The ink was barely dry on Cambridge Health Alliance’s break-even budget for the coming year when $2.3 million in expected revenue for the financially challenged health care system was placed in doubt because of a gubernatorial veto.
The Cambridge Housing Authority and Boston Housing Authority are proposing to join forces in a novel move aimed at preserving low-income housing and increasing services and opportunities for families with rent subsidies in both cities.
The Cambridge Health Alliance’s proposed budget for the next 12 months forecasts little or no growth in visits to its hospitals and doctors and anticipates ending the year barely in the black: a gain of $500,000. It’s a major departure from budgets in recent years.
Efforts to prevent cuts to a program that helps lower-income people pay medical bills have failed, potentially affecting patients at the Cambridge Health Alliance and other hospitals that serve large numbers of uninsured and underinsured people.
Public housing officials are encountering unpleasant, expensive surprises as they modernize and rebuild hundreds of apartments with a goal of preserving low-income housing for decades. In some cases, the unexpected discoveries have exhausted contingency funds.
If lawmakers don’t block a bid by Gov. Charlie Baker’s administration to shrink the program, some lower-income patients and the hospitals that serve them – including Cambridge Health Alliance – could face heavier financial burdens.
Addiction-treatment drugs from a onetime Cambridge startup raise questions: Why is prescription medicine being advertised in the subway, an unusual choice ? Are MBTA ads a good way to give consumers a fair picture of the medicine’s benefits and risks?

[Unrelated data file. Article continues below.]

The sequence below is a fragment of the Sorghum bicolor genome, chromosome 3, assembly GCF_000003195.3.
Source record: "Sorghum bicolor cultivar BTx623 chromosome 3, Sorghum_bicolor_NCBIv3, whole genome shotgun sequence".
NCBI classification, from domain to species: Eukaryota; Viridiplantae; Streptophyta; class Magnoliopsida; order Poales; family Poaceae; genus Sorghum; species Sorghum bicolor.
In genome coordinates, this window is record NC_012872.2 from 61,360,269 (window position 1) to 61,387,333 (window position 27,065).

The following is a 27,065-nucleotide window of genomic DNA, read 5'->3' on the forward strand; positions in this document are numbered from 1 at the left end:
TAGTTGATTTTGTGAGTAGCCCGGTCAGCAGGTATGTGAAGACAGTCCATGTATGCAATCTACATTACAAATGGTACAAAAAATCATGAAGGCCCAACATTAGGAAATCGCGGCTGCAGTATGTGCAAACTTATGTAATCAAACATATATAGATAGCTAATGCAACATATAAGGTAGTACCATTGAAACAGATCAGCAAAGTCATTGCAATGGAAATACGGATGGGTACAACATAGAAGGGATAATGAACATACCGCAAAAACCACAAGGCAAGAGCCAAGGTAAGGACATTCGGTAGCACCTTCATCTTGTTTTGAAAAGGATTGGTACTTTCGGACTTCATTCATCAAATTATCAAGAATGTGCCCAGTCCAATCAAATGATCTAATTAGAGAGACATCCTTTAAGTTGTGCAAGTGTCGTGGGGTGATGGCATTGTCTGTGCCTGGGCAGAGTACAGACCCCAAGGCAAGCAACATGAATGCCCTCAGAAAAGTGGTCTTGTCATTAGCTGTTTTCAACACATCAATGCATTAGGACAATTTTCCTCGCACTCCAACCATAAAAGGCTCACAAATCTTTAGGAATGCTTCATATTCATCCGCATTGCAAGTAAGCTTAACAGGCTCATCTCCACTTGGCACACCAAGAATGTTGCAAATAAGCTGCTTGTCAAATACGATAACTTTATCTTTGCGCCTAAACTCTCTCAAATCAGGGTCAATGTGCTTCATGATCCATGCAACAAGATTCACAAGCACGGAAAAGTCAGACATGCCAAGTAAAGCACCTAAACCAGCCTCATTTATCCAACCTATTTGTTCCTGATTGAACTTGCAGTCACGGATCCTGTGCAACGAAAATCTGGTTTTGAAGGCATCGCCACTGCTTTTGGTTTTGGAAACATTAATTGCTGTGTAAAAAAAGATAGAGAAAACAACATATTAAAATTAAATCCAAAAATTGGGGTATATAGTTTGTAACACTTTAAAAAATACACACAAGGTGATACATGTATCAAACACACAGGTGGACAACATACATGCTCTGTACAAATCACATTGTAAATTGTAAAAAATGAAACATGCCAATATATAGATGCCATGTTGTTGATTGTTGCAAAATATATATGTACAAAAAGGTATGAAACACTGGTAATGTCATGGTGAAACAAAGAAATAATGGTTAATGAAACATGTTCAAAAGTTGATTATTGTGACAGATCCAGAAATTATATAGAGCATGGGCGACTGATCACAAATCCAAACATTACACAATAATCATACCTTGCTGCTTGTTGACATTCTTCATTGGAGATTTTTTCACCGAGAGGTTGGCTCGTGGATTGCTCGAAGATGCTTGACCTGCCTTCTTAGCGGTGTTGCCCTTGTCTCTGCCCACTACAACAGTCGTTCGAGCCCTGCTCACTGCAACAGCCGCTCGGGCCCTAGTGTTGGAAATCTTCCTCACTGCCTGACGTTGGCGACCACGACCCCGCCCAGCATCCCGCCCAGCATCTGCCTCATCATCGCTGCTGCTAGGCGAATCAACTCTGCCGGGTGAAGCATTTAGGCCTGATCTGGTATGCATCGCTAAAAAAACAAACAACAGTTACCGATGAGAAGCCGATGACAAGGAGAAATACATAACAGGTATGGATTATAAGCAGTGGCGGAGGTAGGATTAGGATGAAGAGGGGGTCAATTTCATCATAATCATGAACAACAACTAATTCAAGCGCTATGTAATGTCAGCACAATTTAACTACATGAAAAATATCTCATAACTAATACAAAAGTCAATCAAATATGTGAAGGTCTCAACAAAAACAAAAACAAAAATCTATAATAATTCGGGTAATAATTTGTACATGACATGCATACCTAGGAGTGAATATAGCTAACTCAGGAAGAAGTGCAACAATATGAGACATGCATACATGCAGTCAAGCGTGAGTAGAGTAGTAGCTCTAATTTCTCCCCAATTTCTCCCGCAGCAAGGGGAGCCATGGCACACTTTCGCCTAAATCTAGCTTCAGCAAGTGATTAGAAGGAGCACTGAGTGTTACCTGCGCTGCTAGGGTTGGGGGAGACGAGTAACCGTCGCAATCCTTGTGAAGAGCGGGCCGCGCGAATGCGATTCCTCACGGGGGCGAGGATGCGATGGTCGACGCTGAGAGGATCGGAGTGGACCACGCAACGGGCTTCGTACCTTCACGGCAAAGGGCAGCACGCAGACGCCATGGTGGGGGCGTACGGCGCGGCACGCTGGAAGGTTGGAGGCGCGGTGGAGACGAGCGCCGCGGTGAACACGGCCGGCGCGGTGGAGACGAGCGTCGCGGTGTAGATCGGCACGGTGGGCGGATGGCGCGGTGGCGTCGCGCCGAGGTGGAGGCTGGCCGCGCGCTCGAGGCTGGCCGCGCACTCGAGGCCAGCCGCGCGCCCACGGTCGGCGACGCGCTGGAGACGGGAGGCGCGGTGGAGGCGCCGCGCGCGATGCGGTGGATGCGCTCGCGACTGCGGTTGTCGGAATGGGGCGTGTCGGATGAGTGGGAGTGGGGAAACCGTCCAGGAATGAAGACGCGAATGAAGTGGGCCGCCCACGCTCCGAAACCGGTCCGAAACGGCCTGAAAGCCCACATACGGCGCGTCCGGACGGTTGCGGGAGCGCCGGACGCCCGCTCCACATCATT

A coalition of legislators, advocates for poor people and immigrants, and hospitals, including Cambridge Health Alliance, is trying to block an initiative affecting thousands of low- and moderate-income patients, disqualifying some and limiting benefits for others.
Once it was health insurers that tried to restrict the doctors and hospitals their members could use. Now it is the doctors and hospitals that are increasingly trying to steer patients to providers within their networks. Cambridge Health Alliance is no exception.
As Cambridge and other communities cope with increasing addiction to painkillers and heroin, along with rising hospitalizations and overdose deaths, doctors are turning to a medication called Suboxone to treat addicts in primary care offices rather than clinics.